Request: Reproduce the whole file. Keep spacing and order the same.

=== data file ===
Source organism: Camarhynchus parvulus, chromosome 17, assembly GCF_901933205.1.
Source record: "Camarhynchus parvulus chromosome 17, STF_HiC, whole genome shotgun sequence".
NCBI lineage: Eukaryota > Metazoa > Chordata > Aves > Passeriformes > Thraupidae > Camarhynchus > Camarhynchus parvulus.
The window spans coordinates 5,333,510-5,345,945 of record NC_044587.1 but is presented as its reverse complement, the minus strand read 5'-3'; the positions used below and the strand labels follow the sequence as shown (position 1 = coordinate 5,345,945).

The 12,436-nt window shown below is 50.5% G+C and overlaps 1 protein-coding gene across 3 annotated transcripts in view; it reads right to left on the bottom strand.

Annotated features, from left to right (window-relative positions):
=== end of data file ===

Source organism: Camarhynchus parvulus, chromosome 17, assembly GCF_901933205.1.
Source record: "Camarhynchus parvulus chromosome 17, STF_HiC, whole genome shotgun sequence".
NCBI lineage: Eukaryota > Metazoa > Chordata > Aves > Passeriformes > Thraupidae > Camarhynchus > Camarhynchus parvulus.
The window spans coordinates 5,333,510-5,345,945 of record NC_044587.1 but is presented as its reverse complement, the minus strand read 5'-3'; the positions used below and the strand labels follow the sequence as shown (position 1 = coordinate 5,345,945).

The 12,436-nt window shown below is 50.5% G+C and overlaps 1 protein-coding gene across 3 annotated transcripts in view; it reads right to left on the bottom strand.

Annotated features, from left to right (window-relative positions):